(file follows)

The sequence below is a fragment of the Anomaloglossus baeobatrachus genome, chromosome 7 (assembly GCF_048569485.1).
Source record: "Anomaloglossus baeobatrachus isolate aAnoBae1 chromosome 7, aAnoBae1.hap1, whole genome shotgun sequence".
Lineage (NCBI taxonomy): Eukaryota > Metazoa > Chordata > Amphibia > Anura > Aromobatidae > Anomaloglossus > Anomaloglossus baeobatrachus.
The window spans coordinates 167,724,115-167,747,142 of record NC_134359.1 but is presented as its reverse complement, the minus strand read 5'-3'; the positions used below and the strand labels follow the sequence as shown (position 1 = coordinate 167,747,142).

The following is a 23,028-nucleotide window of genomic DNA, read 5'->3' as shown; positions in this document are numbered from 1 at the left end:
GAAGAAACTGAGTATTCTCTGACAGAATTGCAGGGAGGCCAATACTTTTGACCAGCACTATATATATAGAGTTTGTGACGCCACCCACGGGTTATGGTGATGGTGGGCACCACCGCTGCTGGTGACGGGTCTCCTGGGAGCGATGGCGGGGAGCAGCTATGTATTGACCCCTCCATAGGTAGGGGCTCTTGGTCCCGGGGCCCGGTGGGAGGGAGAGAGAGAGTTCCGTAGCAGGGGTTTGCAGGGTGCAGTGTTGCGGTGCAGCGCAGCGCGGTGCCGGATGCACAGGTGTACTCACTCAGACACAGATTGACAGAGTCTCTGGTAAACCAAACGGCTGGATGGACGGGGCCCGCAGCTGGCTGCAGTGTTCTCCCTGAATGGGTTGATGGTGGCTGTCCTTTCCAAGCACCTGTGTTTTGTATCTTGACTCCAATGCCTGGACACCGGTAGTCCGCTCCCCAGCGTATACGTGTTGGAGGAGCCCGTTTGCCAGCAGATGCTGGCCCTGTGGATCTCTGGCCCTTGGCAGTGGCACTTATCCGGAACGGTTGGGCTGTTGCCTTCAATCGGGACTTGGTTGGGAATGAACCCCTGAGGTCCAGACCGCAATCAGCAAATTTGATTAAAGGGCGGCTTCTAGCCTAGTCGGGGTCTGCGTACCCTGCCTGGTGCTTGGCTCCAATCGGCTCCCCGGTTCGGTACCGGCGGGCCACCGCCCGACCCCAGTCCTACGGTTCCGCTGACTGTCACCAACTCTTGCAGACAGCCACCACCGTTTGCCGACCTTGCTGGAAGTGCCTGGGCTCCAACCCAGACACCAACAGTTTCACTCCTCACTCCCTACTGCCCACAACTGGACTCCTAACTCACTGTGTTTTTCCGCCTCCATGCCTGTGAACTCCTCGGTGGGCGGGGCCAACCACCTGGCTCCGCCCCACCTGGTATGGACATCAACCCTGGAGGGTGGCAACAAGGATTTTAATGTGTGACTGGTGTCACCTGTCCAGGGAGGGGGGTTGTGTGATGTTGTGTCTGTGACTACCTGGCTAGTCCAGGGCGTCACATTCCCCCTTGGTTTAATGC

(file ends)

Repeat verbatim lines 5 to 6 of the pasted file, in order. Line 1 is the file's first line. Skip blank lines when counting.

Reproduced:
The following is a 23,028-nucleotide window of genomic DNA, read 5'->3' as shown; positions in this document are numbered from 1 at the left end:
GAAGAAACTGAGTATTCTCTGACAGAATTGCAGGGAGGCCAATACTTTTGACCAGCACTATATATATAGAGTTTGTGACGCCACCCACGGGTTATGGTGATGGTGGGCACCACCGCTGCTGGTGACGGGTCTCCTGGGAGCGATGGCGGGGAGCAGCTATGTATTGACCCCTCCATAGGTAGGGGCTCTTGGTCCCGGGGCCCGGTGGGAGGGAGAGAGAGAGTTCCGTAGCAGGGGTTTGCAGGGTGCAGTGTTGCGGTGCAGCGCAGCGCGGTGCCGGATGCACAGGTGTACTCACTCAGACACAGATTGACAGAGTCTCTGGTAAACCAAACGGCTGGATGGACGGGGCCCGCAGCTGGCTGCAGTGTTCTCCCTGAATGGGTTGATGGTGGCTGTCCTTTCCAAGCACCTGTGTTTTGTATCTTGACTCCAATGCCTGGACACCGGTAGTCCGCTCCCCAGCGTATACGTGTTGGAGGAGCCCGTTTGCCAGCAGATGCTGGCCCTGTGGATCTCTGGCCCTTGGCAGTGGCACTTATCCGGAACGGTTGGGCTGTTGCCTTCAATCGGGACTTGGTTGGGAATGAACCCCTGAGGTCCAGACCGCAATCAGCAAATTTGATTAAAGGGCGGCTTCTAGCCTAGTCGGGGTCTGCGTACCCTGCCTGGTGCTTGGCTCCAATCGGCTCCCCGGTTCGGTACCGGCGGGCCACCGCCCGACCCCAGTCCTACGGTTCCGCTGACTGTCACCAACTCTTGCAGACAGCCACCACCGTTTGCCGACCTTGCTGGAAGTGCCTGGGCTCCAACCCAGACACCAACAGTTTCACTCCTCACTCCCTACTGCCCACAACTGGACTCCTAACTCACTGTGTTTTTCCGCCTCCATGCCTGTGAACTCCTCGGTGGGCGGGGCCAACCACCTGGCTCCGCCCCACCTGGTATGGACATCAACCCTGGAGGGTGGCAACAAGGATTTTAATGTGTGACTGGTGTCACCTGTCCAGGGAGGGGGGTTGTGTGATGTTGTGTCTGTGACTACCTGGCTAGTCCAGGGCGTCACATTCCCCCTTGGTTTAATGC